July 4 started out sunny and warm. We went and hiked Devil’s Kettle, we got home and relaxed, and then it began to rain…I had planned grilled steaks for the evening and was going to attempt to “bake” some potatoes in the Dutch oven. But the rain began coming down harder and more intently, so I began to chop the potatoes, then some carrots, then some onions, I crumbled in some ground beef, added a can of corn, a can of tomatoes, some water, some salt and pepper, and popped the lid on. I added some coals to the lid just as the storm finally began to let us know it was really here and I got everyone in their tents. We waited in tents for 3 hours!

When we got out, my “stew” was not very cooked. The coals extinguished early on. So, we transferred it to the stock pot and finished cooking it. Then, my husband decided it needed some thickening…so he added (a bit too much) flour. So we had July 4 porridge stew, but we were hungry, and it was good!

We made a camping version of my stir fry and served it over ramen noodles (with scrambled eggs, as we had had a clumsy egg mishap!)

I made this excellent pan fried zucchini and potato dish several times. I just began the baby reds, chopped up, frying in some butter, then added sliced zucchini near the end. Hearty and delicious!

But my favorite meal, by far, was the roasted chickens! I was determined to master my Dutch ovens. I kept picturing us eating yummy roast chicken for dinner! Then, I was I was in the store and the whole chickens were on sale for $3.99 each. So I picked up two. I was so confident that it would work out that I also picked up some egg noodles to add to chicken noodle soup the next day!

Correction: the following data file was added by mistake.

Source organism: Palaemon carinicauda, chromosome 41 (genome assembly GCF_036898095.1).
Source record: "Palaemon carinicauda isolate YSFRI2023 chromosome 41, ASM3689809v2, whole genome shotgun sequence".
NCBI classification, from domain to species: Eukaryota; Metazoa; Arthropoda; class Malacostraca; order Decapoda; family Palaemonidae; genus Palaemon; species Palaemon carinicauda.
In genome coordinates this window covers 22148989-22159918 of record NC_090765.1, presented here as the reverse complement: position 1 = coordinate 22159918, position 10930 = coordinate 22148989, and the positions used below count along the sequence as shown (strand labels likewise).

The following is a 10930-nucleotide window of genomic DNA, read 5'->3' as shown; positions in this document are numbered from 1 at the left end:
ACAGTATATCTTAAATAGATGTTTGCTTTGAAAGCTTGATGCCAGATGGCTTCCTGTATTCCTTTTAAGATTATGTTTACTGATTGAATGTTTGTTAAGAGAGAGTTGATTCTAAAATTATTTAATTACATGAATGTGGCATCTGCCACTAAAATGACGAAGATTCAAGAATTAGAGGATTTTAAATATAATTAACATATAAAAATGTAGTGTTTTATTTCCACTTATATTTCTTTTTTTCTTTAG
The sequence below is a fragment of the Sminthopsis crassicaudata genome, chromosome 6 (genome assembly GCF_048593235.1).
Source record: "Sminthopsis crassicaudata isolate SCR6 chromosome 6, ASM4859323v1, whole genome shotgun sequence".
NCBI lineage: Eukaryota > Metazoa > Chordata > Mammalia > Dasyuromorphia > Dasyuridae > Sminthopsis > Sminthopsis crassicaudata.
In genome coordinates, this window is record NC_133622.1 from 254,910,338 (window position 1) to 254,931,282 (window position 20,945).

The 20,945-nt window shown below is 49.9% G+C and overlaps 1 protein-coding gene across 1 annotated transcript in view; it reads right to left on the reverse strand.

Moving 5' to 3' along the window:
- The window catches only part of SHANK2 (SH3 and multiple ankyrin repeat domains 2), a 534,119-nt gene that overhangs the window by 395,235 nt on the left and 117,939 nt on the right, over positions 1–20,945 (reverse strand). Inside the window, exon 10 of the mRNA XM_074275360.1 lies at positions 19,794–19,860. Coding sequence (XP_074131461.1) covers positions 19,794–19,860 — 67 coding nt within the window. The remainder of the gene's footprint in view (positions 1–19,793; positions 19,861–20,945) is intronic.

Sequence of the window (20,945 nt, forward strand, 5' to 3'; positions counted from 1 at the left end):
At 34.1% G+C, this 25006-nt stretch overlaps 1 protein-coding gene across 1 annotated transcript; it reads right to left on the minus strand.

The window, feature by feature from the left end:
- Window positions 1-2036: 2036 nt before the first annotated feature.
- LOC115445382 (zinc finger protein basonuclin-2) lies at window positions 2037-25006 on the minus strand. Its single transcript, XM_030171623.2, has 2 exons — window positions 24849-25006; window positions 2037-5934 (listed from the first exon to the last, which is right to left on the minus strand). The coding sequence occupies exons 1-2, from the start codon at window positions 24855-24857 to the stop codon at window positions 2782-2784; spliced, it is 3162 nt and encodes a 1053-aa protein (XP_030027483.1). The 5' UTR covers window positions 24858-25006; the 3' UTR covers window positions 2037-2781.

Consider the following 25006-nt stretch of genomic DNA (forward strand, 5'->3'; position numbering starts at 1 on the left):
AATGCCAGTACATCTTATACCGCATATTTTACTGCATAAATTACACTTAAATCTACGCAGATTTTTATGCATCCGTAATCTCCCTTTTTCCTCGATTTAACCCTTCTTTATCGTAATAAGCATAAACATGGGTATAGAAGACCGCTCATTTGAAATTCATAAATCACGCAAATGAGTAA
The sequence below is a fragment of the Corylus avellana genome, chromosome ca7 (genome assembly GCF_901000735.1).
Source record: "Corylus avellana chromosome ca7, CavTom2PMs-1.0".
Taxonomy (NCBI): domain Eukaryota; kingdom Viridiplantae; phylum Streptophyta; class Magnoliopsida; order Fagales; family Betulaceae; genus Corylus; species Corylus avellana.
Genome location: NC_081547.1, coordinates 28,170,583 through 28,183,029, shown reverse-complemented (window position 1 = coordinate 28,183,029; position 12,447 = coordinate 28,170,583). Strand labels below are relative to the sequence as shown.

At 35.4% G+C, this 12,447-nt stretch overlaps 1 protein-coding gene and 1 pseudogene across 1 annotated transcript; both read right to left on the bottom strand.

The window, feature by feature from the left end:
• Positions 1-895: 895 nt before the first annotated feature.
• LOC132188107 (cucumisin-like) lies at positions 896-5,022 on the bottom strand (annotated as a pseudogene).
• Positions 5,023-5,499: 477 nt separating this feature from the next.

I tossed my chickens in the 8-quart pot, added some quartered red potatoes, wedges of onion and baby carrots. I liberally seasoned with salt and pepper and I added a half cup of water to the pot. I arranged 12 hot charcoal briquettes underneath and another dozen on the lid and I let it sit. I added more hot coals halfway through. After about 2 hours we smelled some great smells! I also made some refrigerated biscuits in the 4-quart Dutch oven…I stacked it on top of the larger oven to save space and to share heat! I should have taken pictures during cooking  . . . but this bad blogger forgot!

We moved the chicken into the stock pot for serving because it was fall-off-the-bone good! Then we stuck the whole pot in the cooler and I made a huge pot of delicious chicken noodle soup the next day!

I even baked a few cakes! The 4-quart Dutch oven is the perfect size for a boxed cake mix! I mixed up the cake according to the package directions and then baked it in the coals. My first cake, which I was making for Essie’s family was a fail! I over-baked it (but the middle was good!). The next one was perfect!

You can see some of our favorite camping pins here.

I think we ate pretty well!

Chime in! What is your favorite camping food?

Healthy Camp Cooking